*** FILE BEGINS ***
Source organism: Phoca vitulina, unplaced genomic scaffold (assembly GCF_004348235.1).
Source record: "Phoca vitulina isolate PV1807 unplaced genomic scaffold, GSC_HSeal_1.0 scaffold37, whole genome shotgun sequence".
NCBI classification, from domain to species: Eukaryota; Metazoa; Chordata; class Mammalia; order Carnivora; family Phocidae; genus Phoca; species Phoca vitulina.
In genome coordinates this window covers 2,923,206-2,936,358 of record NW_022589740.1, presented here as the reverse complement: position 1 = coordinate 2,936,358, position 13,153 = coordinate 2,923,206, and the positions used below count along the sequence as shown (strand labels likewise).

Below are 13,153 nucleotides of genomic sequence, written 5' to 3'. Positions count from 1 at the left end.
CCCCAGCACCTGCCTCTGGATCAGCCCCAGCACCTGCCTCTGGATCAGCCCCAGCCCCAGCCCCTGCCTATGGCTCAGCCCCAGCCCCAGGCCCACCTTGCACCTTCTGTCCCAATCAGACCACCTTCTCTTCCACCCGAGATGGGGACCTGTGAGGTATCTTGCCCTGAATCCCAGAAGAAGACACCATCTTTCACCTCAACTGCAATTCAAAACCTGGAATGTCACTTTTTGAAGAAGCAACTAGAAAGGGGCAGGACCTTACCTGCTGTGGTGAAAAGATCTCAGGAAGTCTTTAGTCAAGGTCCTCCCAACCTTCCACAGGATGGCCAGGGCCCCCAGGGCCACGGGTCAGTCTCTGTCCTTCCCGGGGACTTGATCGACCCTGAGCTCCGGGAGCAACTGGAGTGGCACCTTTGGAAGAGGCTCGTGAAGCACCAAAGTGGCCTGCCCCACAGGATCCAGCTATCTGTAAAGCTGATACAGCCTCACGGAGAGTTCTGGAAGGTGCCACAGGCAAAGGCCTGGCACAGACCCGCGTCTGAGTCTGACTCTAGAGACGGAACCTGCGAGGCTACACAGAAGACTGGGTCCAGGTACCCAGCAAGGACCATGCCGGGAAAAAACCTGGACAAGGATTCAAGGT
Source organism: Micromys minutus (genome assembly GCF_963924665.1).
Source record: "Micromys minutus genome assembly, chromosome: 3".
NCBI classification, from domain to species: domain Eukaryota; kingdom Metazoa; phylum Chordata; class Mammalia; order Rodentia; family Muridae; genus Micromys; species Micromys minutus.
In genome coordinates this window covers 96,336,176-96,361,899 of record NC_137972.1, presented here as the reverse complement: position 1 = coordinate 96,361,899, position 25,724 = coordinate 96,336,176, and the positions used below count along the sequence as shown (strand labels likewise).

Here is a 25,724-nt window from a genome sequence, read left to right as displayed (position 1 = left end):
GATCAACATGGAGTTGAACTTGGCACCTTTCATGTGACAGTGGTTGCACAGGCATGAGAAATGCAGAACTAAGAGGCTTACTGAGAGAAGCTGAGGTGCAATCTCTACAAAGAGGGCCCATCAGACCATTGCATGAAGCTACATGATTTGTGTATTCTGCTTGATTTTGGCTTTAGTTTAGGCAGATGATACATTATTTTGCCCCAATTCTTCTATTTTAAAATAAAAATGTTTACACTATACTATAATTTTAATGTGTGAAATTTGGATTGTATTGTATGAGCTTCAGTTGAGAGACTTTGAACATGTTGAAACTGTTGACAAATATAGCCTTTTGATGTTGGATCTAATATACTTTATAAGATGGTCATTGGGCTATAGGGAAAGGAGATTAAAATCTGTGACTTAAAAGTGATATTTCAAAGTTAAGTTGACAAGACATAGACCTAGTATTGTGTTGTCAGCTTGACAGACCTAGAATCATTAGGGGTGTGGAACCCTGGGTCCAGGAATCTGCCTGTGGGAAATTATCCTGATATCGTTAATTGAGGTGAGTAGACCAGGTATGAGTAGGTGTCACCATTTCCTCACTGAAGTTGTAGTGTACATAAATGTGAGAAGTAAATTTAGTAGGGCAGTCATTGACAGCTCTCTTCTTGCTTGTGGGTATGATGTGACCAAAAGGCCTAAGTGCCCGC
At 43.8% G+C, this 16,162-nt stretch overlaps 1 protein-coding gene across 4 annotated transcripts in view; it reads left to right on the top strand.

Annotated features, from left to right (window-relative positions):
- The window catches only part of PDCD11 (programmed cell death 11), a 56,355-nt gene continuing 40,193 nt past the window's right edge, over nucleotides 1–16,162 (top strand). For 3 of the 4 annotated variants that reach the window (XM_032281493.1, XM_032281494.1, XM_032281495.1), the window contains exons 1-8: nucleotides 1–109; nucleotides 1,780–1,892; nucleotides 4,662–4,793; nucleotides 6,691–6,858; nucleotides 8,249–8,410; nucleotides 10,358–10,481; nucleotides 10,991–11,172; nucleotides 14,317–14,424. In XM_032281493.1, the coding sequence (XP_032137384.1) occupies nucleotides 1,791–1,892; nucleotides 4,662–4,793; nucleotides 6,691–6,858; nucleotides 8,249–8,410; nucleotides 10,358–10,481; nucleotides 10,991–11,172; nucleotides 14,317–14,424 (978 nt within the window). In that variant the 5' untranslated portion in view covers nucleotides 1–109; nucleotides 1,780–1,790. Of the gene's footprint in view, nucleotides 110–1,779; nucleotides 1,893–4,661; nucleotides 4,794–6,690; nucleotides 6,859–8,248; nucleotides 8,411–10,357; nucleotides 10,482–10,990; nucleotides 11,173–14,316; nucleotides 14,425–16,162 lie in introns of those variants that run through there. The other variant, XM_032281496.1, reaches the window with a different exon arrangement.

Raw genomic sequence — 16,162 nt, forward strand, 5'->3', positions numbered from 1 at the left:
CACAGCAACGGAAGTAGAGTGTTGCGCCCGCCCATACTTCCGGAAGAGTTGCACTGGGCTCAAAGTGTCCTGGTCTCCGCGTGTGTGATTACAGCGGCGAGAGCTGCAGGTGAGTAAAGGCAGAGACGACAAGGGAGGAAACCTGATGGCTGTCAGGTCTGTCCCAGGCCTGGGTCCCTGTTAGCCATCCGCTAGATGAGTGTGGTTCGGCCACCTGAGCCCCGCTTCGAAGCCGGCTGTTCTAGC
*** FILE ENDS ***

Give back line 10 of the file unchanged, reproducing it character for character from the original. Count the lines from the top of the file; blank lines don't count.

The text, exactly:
In genome coordinates this window covers 96,336,176-96,361,899 of record NC_137972.1, presented here as the reverse complement: position 1 = coordinate 96,361,899, position 25,724 = coordinate 96,336,176, and the positions used below count along the sequence as shown (strand labels likewise).